2. DNA methylation analysis of the autistic brain reveals multiple dysregulated biological pathways

    PubMed Central

    Nardone, S; Sharan Sams, D; Reuveni, E; Getselter, D; Oron, O; Karpuj, M; Elliott, E

    2014-01-01

    Autism spectrum disorders (ASD) are a group of neurodevelopmental conditions characterized by dysfunction in social interaction, communication and stereotypic behavior. Genetic and environmental factors have been implicated in the development of ASD, but the molecular mechanisms underlying their interaction are not clear. Epigenetic modifications have been suggested as molecular mechanism that can mediate the interaction between the environment and the genome to produce adaptive or maladaptive behaviors. Here, using the Illumina 450?K methylation array we have determined the existence of many dysregulated CpGs in two cortical regions, Brodmann area 10 (BA10) and Brodmann area 24 (BA24), of individuals who had ASD. In BA10 we found a very significant enrichment for genomic areas responsible for immune functions among the hypomethylated CpGs, whereas genes related to synaptic membrane were enriched among hypermethylated CpGs. By comparing our methylome data with previously published transcriptome data, and by performing real-time PCR on selected genes that were dysregulated in our study, we show that hypomethylated genes are often overexpressed, and that there is an inverse correlation between gene expression and DNA methylation within the individuals. Among these genes there were C1Q, C3, ITGB2 (C3R), TNF-?, IRF8 and SPI1, which have recently been implicated in synaptic pruning and microglial cell specification. Finally, we determined the epigenetic dysregulation of the gene HDAC4, and we confirm that the locus encompassing C11orf21/TSPAN32 has multiple hypomethylated CpGs in the autistic brain, as previously demonstrated. Our data suggest a possible role for epigenetic processes in the etiology of ASD. PMID:25180572

  3. Gambogic acid inhibits multiple myeloma mediated osteoclastogenesis through suppression of chemokine receptor CXCR4 signaling pathways.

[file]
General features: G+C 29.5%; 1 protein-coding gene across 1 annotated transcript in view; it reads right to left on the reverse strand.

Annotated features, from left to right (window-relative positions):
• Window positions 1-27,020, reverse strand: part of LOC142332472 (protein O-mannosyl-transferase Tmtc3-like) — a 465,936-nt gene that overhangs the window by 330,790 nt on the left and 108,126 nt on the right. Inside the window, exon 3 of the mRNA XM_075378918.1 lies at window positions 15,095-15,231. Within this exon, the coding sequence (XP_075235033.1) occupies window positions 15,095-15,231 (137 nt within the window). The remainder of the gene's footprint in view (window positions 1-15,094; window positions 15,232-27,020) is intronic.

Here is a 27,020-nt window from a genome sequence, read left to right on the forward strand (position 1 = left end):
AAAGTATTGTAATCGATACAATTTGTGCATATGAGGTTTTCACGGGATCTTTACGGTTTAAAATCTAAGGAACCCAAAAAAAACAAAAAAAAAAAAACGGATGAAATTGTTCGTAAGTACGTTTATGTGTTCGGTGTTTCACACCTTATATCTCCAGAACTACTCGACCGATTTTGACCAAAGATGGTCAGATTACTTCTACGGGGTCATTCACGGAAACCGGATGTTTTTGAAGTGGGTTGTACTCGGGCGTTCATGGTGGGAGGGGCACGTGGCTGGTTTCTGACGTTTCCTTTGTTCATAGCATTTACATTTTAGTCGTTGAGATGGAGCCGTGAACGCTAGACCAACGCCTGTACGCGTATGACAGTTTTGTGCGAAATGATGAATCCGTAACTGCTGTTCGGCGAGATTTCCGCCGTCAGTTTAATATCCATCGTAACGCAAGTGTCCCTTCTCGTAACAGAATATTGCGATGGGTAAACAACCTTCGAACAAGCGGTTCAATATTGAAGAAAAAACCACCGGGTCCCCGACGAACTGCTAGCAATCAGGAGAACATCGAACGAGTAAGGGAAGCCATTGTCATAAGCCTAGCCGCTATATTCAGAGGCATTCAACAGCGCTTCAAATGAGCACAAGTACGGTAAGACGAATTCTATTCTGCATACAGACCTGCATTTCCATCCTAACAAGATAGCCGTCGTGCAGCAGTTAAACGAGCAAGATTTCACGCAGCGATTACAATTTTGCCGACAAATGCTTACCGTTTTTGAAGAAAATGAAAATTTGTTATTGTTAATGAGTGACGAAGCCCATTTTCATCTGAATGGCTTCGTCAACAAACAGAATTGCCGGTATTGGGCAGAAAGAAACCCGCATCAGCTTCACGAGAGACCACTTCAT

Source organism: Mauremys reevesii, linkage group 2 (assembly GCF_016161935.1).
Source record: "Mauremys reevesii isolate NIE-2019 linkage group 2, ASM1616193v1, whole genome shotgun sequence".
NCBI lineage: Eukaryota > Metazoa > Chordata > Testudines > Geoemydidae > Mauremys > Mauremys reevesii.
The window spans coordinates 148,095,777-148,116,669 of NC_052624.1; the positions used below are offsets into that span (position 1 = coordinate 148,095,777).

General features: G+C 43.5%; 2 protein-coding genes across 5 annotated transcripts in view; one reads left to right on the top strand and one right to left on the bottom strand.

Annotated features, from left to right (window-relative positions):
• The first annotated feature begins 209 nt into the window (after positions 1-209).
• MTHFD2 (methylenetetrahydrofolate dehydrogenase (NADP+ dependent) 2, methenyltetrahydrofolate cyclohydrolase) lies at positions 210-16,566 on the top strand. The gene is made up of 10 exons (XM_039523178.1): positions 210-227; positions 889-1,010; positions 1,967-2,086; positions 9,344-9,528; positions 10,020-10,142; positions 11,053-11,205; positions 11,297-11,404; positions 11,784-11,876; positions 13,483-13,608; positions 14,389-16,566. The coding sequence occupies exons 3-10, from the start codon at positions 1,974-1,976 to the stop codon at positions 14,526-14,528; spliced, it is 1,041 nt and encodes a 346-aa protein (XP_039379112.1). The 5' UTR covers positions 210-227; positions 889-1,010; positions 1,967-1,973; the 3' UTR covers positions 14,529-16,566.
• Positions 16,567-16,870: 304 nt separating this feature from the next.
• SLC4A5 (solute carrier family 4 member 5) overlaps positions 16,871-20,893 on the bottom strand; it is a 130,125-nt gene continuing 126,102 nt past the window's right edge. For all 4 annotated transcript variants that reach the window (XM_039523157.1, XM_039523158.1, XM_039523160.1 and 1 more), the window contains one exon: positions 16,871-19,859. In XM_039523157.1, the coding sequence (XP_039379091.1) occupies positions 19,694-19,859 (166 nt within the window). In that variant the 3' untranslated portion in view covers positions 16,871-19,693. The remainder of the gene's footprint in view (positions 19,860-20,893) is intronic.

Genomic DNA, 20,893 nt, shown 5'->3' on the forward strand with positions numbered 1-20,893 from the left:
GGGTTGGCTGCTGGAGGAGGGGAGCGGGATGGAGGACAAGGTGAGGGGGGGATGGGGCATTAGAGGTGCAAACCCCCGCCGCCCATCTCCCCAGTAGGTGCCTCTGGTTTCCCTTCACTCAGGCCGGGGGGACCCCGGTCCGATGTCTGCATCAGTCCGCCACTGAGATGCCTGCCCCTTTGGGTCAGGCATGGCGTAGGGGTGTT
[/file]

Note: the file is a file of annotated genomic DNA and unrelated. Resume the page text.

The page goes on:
PubMed

    Pandey, Manoj K; Kale, Vijay P; Song, Chunhua; Sung, Shen-shu; Sharma, Arun K; Talamo, Giampaolo; Dovat, Sinisa; Amin, Shantu G

    2014-10-01

    Bone disease, characterized by the presence of lytic lesions and osteoporosis is the hallmark of multiple myeloma (MM). Stromal cell-derived factor 1? (SDF-1?) and its receptor, CXC chemokine receptor 4 (CXCR4), has been implicated as a regulator of bone resorption, suggesting that agents that can suppress SDF1?/CXCR4 signaling might inhibit osteoclastogenesis, a process closely linked to bone resorption. We, therefore, investigated whether gambogic acid (GA), a xanthone, could inhibit CXCR4 signaling and suppress osteoclastogenesis induced by MM cells. Through docking studies we predicted that GA directly interacts with CXCR4. This xanthone down-regulates the expression of CXCR4 on MMcells in a dose- and time-dependent manner. The down-regulation of CXCR4 was not due to proteolytic degradation, but rather GA suppresses CXCR4 mRNA expression by inhibiting nuclear factor-kappa B (NF-?B) DNA binding. This was further confirmed by quantitative chromatin immunoprecipitation assay, as GA inhibits p65 binding at the CXCR4 promoter. GA suppressed SDF-1?-induced chemotaxis of MMcells and downstream signaling of CXCR4 by inhibiting phosphorylation of Akt, p38, and Erk1/2 in MMcells. GA abrogated the RANKL-induced differentiation of macrophages to osteoclasts in a dose- and time-dependent manner. In addition, we found that MMcells induced differentiation of macrophages to osteoclasts, and that GA suppressed this process. Importantly, suppression of osteoclastogenesis by GA was mediated through IL-6 inhibition. Overall, our results show that GA is a novel inhibitor of CXCR4 expression and has a strong potential to suppress osteoclastogenesis mediated by MMcells. PMID:25034231